After a member of the popular Japanese idol group NGT48 — an offshoot group of highly popular AKB48 — talked openly about her sexual assault, she was made to apologize by her management for "causing trouble". Now in a turn of events that might just restore our faith in the entertainment world and humanity, the management, AKS, has come under fire for attempting to silence 23-year-old Maho Yamaguchi.
It all began when Yamaguchi took to Twitter to detail an assault that happened last December. In a series of tweets that have now been deleted, Yamaguchi claimed that she was ambushed and forced to the ground by two men at the entrance of her house. The intruders were arrested by local police then released without charge.
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On Twitter and in a live stream that was abruptly cut short, Yamaguchi said that she reported the assault to her management, and agreed to remain mum on the matter while they handled it. After a month of inaction, it was clear that she had to take matters into her own hand. Alas, it backfired. During an NGT48 concert last week, Yamaguchi apologized to her fans for speaking up at all.
Lucky for her, her fans are pretty damn supportive. Enraged, they created a petition demanding the management to apologize to Yamaguchi, and NGT48's manager to resign over their poor handling of the situation. As of now, the petition has collected more than 25,000 signatures. In response, the group's male manager was replaced by a woman , and AKS released a statement: "Maho Yamaguchi took matters into her own hands and revealed what happened to her because of our poor response to her and fans… we would like to rebuild trust with the members by providing counseling, starting with Yamaguchi."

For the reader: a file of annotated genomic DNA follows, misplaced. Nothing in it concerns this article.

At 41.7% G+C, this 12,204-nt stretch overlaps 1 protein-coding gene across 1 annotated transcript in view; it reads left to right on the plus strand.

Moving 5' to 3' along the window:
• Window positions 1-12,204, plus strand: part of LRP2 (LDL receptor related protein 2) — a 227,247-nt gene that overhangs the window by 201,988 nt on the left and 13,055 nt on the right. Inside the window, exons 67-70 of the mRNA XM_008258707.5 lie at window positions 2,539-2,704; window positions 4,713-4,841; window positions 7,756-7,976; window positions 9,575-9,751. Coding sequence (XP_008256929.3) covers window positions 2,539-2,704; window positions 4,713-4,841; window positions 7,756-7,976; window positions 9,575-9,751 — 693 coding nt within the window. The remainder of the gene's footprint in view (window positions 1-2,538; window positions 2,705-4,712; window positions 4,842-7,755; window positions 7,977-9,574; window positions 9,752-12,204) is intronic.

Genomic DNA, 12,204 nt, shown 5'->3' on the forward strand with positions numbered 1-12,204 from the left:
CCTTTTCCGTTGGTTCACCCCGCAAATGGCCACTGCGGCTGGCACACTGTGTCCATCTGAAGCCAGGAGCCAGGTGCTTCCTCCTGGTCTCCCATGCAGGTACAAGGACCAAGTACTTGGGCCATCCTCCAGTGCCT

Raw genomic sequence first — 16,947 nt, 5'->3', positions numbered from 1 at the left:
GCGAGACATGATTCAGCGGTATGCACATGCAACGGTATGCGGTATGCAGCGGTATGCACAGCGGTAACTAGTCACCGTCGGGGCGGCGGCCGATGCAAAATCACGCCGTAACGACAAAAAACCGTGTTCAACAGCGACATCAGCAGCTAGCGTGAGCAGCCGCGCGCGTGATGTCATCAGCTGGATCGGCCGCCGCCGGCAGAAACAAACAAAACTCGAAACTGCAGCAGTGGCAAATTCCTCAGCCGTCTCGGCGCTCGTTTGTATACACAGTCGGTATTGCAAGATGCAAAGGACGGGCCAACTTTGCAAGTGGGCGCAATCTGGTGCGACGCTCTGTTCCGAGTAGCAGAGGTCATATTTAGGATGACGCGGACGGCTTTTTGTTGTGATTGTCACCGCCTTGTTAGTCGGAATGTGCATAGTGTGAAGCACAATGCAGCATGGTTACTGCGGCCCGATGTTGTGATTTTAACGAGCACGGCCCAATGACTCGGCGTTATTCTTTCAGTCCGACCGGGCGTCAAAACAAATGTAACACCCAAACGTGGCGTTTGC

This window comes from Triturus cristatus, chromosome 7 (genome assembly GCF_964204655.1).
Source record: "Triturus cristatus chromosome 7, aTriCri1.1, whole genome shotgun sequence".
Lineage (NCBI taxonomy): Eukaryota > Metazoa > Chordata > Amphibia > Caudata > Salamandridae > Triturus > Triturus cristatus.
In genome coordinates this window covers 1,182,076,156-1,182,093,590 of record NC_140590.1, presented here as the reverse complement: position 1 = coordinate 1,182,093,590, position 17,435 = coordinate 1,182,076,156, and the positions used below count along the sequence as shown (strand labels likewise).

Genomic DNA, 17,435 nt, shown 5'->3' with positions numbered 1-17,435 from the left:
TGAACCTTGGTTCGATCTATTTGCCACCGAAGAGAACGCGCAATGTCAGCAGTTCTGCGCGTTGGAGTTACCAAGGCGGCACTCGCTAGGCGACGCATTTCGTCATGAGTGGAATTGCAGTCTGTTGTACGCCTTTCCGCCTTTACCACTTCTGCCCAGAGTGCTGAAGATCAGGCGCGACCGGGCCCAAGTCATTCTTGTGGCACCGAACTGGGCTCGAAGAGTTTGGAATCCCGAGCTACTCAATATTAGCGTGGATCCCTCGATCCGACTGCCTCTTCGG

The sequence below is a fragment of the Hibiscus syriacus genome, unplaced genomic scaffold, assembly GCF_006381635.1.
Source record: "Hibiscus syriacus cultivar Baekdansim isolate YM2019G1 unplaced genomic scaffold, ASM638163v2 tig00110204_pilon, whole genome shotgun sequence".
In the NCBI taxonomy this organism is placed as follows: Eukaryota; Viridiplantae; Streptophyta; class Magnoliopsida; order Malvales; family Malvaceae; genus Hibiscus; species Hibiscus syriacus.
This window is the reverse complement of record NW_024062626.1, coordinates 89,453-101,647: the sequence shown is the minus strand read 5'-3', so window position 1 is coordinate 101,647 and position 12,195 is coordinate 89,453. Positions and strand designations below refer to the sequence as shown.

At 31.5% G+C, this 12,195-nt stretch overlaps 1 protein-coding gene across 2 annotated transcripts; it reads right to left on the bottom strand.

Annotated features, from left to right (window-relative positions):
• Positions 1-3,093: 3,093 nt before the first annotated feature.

Yamaguchi's story ends with sort of a happy ending, but it also shows that not much has been hone to solve the deep-rooted problems within Asia’s multi-million dollar pop idol industry. In the age of #MeToo, we are seeing more and more women who are victims of sexual assault speaking up against the male-dominated K-Pop industry.
According to music critic Jeff Benjamin, in an interview with CBC News, those young women are racing against an inevitable "expiration date" in the ruthless entertainment industry of usually five to seven years. "Idols," a term that Japanese and Korean stars are generally referred to, are bound under the management’s strict contract to uphold the perfect image expected of them. For Yamaguchi and her NGT48 bandmates, it means preserving an innocent Japanese schoolgirl image. In this industry, performers (often women) find themselves in positions where they are vulnerable to exploitation.
In light of Yamaguchi's case, fans have taken to Twitter to voice out their concerns and demands for better working conditions of their idols. One fan referred to the time when an AKB48 member Minami Minegishi was made to apologize and shave her head in a video after she was caught spending a night with her boyfriend.
“The Japanese Idol Industry is something that has needed a massive overhaul,” one fan tweeted. “It was clear after that member of AKB48 was publicly shamed, shaved her head/apologized for having a boyfriend that the industry is very sexist and not willing to protect these girls."
The culture of forcing young women to uphold a flawless, innocent image at all costs in Japan's entertainment industry might not go away as fast as it should, but brave young women like Yamaguchi are paving a way to that future.